4.12.04

what is is: the terminology of life, death and dying

Euthanasia is a pressing, though hardly new, issue worldwide. “Assisted suicide,” is legal in both the Netherlands and Belgium, and is decriminalized to some extent in a number of other places.

The debate surrounding euthanasia is obviously fraught with religious and moral hangups. On a more basic level, and I believe more importantly at this juncture, it is haunted by the insufficiency of semantics and overly flexible terminology. How does one even define euthanasia? Is the witholding of supportive medical care in a terminal patient to be considered euthanasia? What about patients (infants, the mentally handicapped, the comatose) who cannot weigh in on their own fate? The devil is in the details.

The uneducated masses present a great obstacle for the professionals who must deal with these dilemmas on a daily basis. In order to overcome this obstacle (insofar as that is possible), professionals must first solidify their terminology... Whether we agree or not, we must all at least begin on the same page. The first step toward a more rational debate is the establishment of a universal linguistic baseline.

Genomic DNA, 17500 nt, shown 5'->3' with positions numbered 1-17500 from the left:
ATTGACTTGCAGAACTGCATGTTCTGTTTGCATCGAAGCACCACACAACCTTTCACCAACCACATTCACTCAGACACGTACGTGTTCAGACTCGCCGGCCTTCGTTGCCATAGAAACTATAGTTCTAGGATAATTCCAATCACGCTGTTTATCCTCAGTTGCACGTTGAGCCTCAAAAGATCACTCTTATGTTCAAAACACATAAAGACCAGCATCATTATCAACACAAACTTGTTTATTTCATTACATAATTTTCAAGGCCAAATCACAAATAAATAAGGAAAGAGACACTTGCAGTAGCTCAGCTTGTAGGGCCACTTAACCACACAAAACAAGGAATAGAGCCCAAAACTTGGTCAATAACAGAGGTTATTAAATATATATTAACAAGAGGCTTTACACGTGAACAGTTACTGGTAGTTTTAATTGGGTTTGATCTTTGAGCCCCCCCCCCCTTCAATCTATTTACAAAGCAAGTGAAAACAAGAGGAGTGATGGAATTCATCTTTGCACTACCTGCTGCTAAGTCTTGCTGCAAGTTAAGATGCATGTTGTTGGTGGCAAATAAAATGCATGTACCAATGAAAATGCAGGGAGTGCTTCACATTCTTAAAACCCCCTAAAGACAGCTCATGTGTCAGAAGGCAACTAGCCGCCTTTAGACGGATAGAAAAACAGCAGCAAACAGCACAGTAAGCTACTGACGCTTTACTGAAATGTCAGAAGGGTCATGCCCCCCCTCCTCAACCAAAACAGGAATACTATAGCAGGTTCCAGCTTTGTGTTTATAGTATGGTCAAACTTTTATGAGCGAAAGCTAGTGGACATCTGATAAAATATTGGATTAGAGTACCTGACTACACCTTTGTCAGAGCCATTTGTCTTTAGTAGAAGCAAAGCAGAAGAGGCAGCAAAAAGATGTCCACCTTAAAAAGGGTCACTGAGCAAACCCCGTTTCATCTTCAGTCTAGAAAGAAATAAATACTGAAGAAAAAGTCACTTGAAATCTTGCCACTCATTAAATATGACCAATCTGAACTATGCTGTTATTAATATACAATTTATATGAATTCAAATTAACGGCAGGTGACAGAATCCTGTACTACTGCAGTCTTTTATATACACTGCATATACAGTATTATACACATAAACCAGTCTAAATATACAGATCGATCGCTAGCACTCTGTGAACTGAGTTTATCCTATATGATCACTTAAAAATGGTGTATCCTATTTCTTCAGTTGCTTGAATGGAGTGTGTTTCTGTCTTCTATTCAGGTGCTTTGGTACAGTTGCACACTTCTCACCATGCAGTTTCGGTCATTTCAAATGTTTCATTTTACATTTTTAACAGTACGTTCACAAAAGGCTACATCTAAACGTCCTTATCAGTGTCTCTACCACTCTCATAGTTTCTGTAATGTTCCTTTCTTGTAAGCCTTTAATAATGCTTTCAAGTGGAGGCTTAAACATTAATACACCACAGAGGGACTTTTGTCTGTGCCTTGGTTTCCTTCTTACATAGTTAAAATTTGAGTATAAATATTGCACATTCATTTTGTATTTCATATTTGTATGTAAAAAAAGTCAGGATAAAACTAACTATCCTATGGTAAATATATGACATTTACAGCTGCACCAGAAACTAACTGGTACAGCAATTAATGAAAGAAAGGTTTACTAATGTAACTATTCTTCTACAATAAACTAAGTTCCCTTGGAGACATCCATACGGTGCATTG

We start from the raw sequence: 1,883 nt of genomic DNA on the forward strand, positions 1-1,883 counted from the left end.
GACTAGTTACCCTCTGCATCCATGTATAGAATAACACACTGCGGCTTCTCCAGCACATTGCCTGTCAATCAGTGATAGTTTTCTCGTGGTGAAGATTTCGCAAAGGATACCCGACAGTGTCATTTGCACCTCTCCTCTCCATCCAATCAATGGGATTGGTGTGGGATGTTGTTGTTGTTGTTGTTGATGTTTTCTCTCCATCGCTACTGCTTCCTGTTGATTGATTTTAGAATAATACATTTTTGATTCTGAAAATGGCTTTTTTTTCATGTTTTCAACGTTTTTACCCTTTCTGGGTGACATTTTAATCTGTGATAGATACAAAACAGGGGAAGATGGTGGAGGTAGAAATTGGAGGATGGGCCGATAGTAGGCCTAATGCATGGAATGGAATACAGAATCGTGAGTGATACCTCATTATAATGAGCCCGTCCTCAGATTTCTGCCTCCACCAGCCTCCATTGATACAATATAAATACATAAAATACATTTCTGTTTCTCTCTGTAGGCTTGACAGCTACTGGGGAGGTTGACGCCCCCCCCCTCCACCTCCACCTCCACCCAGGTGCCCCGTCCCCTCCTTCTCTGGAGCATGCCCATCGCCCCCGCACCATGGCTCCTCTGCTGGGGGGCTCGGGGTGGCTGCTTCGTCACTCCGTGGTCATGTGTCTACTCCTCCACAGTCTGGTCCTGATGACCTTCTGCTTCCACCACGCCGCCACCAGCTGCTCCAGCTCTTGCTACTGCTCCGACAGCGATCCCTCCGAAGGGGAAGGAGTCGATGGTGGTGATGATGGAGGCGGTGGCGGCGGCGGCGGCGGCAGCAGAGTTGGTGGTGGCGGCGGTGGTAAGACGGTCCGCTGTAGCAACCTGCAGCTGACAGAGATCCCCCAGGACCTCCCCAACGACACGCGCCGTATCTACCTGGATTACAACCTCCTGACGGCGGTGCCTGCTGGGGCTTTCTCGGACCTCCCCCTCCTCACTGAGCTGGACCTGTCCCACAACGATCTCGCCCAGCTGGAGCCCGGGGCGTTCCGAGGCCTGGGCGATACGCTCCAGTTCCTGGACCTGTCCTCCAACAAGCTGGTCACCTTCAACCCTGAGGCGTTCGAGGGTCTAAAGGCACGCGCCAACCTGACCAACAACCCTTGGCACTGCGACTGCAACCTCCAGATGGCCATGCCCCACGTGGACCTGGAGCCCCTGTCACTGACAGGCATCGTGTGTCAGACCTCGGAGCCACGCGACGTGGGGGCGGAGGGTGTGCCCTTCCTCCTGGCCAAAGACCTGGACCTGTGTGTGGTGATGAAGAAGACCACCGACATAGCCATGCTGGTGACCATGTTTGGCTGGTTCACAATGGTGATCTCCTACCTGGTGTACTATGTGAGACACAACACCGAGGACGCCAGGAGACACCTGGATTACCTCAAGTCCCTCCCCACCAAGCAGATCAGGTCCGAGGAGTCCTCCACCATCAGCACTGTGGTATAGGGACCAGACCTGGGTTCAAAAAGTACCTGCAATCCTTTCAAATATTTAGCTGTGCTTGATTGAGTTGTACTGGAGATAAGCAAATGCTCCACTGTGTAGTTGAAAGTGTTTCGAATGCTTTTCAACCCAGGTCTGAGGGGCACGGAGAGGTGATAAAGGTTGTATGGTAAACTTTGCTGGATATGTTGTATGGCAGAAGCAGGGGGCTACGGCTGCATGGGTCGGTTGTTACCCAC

Euthanasia in the News


One issue of growing concern involves euthanasia of infants – a practice that some refer to as “post-birth abortion”:

This article in the BMJ details an October decision by the British High Court, allowing doctors to withold further life-sustaining treatment in severely brain-damaged infant, Charlotte Wyatt, despite her parents’ wishes to maintain their child’s life at all costs.

Growing in notoriety is the ‘Groningen Protocol’ – A set of guidlines developed at the University of Groningen Hospital for the euthanasia of terminally ill and severely disabled infants. This Dutch hospital recently disclosed its creation of said guidelines, and reported the euthanasia of four such children carried out at the facility last year. Read more from the Times Online.

Public awareness of so-called suicide tourism is also growing. The recent case of Mrs. Z, a British woman suffering from a degenerative neurological condition, is one high-profile example. Mrs. Z and her husband traveled to Switzerland with the goal of ending Mrs. Z’s suffering. According to the Times Online, Mrs. Z obtained her wish this week. Her husband may face criminal charges for assisting her in her travels.

Also see, A Merciful End: The Euthanasia Movement in Modern America, written by Ian Dowbiggin and published by Oxford University Press.

1 Comments:

Blogger Dr. Charles said...

these are excellent links, and I agree that language clarification is essential before continuing debate. good luck with the evolving blog!

3:35 AM  

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